For some reason it never occurs to me that grapes are an autumn fruit, but indeed they are.
Grapes are typically harvested between August and October.
When we were in the Finger Lakes over Labor Day weekend we went apple picking. We were quickly seduced by the delightfully strong and sweet aroma of the concord grapevines a few rows over.
Impulsively, I picked five pounds. Quite quickly too, the vines were lush with grapes.
I may have eaten a few Cleopatra-style.
These bad boys were plump and tasted like candy.
For the first two weeks I ate them plain. Yum!
Then I realized, there is NO way I’m going to eat my way through five pounds before these start to go bad. So I put my thinking cap on and… it immediately went to dessert.
Specifically, ice cream. Grape ice cream.
Berry ice cream is difficult to get right. We had delicious homemade blueberry ice cream at a local ice cream shoppe this summer, and it was so good – a real fruit concentrate makes all the difference. I was inspired.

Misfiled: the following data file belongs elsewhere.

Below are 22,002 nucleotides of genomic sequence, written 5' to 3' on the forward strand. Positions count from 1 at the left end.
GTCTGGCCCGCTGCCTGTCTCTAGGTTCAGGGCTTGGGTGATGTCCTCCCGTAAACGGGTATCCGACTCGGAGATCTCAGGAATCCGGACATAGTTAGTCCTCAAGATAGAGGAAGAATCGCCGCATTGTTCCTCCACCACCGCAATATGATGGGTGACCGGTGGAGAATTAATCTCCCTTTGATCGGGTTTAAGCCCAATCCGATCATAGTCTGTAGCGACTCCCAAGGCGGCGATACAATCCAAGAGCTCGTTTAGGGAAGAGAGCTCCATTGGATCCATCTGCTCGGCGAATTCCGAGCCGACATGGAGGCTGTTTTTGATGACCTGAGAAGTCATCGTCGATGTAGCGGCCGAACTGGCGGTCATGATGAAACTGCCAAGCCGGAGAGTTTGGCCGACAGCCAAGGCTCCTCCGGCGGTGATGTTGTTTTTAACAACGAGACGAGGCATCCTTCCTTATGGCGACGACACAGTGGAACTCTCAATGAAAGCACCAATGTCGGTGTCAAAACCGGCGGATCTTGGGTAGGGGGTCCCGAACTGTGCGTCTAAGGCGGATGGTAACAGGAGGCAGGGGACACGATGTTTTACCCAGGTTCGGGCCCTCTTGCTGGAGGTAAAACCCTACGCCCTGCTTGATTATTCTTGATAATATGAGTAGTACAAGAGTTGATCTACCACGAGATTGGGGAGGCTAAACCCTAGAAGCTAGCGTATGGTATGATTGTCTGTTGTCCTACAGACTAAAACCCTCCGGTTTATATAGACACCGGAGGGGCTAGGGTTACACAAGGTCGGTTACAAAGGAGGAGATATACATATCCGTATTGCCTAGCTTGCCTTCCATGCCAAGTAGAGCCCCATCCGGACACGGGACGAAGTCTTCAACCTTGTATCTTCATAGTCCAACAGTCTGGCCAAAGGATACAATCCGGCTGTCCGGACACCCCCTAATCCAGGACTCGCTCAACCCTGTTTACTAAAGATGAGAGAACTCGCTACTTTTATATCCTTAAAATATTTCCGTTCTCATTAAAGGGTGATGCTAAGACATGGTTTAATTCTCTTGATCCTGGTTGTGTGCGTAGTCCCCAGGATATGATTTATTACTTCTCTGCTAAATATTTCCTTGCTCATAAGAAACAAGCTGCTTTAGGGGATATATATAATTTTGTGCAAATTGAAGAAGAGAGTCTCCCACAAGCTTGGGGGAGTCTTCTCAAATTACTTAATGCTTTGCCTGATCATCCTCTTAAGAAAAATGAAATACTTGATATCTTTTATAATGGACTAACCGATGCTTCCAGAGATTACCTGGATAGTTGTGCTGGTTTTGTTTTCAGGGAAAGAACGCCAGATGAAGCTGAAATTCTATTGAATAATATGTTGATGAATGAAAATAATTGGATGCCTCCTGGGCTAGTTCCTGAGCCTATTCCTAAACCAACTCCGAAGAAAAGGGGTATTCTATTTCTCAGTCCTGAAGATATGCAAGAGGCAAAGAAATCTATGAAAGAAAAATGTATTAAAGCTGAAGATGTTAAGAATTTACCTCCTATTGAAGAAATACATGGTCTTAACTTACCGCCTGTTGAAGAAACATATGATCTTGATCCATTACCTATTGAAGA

First we hauled out the juicer. We own a beast of a Jack LaLanne juicer and it came in handy for this recipe! (There are other methods of boiling and straining through cheesecloth, but this was obviously much faster and easier.)
We juiced about 3 pounds of grapes, and we sent the skins through about 5 times before we felt like we got all the juices out.
The result was about three cups of unadulterated grape juice. We drank one cup over ice (yum!).
Sorry for the blah-lit photos. Most of our life happens after work. Aka, when there is no more natural light. : (
The other two cups of grape juice I put on the stove to boil. I slowly stirred in one cup of sugar. I let it simmer for about 30 minutes. Then I transferred it to a covered dish and left it in the fridge overnight to thicken.
The next day I started making the recipe for vanilla ice cream in my Cuisinart ice cream maker.
As the ice cream started to thicken I poured in 2 cups of the grape concentrate and let it stir until completed. The concentrate will make the ice cream slightly runnier than usual. You will want to let it firm up in the freezer.
The result was a creamy, light, grape ice cream!
And definitely not artificial “grape”. My husband said he thought I was crazy when I first started talking about making grape ice cream, since most grape-flavored things taste so fake, but he was pleasantly surprised.
If mine looks drippy it’s because I couldn’t wait any longer to try it
YUM! This will definitely be a repeated recipe next year.
Grape Concentrate Ingredients:
3 pounds concord grapes
1 cup sugar
Ice Cream Ingredients:
1-1/2 cups whole milk
1-1/8 cups granulated sugar
3 cups heavy cream
1-1/2 tablespoons pure vanilla extract